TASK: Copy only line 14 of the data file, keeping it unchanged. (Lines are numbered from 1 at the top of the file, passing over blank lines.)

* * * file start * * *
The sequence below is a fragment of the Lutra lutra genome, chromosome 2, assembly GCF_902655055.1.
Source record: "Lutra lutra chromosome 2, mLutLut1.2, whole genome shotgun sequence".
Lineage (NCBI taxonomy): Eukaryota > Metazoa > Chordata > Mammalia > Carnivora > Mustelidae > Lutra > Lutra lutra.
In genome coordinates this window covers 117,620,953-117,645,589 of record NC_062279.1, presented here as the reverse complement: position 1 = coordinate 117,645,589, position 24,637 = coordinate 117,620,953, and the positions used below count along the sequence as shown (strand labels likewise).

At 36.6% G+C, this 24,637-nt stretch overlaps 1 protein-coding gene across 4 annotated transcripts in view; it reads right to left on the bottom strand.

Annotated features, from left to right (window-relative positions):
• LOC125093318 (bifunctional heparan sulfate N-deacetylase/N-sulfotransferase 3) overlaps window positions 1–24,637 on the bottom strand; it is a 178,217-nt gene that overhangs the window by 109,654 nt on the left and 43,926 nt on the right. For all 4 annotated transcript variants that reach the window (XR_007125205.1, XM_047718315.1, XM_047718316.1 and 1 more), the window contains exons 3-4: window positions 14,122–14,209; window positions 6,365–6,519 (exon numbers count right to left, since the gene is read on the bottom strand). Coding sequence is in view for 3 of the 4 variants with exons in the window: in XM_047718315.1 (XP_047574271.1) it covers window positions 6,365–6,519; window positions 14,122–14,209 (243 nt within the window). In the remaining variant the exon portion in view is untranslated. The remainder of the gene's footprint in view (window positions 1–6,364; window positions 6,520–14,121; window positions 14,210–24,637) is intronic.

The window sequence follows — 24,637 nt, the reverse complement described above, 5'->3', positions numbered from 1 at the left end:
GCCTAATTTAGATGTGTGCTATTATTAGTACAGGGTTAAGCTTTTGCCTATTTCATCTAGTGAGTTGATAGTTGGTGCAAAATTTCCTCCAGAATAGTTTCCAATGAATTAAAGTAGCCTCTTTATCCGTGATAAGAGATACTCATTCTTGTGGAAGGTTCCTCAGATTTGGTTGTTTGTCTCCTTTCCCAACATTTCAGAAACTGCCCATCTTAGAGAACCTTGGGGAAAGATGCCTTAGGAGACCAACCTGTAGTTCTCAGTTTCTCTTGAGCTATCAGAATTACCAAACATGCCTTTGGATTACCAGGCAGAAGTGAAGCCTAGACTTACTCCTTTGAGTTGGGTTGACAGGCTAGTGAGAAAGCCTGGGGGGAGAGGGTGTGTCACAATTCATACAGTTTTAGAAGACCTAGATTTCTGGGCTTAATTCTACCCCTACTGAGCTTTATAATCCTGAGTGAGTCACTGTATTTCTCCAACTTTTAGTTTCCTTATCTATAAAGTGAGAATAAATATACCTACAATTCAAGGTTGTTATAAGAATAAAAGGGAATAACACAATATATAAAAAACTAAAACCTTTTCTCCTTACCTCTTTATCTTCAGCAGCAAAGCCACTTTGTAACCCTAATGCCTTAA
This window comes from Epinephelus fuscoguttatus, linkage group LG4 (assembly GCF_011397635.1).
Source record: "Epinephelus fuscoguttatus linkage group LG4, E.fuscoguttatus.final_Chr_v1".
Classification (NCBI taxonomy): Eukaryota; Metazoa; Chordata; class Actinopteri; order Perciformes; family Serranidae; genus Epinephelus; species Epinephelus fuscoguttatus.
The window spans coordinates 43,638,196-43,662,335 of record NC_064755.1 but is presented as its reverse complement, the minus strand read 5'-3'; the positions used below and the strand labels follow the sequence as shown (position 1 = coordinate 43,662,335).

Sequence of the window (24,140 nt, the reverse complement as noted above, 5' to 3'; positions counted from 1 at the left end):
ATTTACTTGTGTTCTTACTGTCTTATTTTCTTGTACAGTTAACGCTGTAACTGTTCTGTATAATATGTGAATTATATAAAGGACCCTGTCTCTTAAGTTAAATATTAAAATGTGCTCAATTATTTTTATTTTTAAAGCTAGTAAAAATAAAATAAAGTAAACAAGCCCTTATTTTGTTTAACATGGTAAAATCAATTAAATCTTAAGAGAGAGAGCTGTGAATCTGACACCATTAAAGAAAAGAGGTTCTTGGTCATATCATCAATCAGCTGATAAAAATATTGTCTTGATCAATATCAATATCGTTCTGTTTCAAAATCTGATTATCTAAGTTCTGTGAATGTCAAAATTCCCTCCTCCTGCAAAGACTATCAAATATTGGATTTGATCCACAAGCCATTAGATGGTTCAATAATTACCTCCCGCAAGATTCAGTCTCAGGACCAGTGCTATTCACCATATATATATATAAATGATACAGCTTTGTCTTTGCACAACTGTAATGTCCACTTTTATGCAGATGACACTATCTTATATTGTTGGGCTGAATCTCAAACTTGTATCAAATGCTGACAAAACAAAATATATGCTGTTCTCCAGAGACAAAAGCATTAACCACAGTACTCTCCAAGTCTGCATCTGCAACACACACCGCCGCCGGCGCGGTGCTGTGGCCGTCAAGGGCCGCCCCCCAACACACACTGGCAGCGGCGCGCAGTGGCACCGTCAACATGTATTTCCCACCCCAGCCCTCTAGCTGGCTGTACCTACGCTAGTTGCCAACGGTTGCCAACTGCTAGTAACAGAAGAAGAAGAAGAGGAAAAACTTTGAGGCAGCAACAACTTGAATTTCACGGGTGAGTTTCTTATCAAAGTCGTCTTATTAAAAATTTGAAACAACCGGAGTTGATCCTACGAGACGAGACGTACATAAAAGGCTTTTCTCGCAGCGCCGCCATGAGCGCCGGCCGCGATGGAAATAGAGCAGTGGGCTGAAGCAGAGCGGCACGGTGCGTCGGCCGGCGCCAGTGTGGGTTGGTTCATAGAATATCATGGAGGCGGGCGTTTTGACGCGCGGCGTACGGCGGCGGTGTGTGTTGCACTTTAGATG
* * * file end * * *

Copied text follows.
Sequence of the window (24,140 nt, the reverse complement as noted above, 5' to 3'; positions counted from 1 at the left end):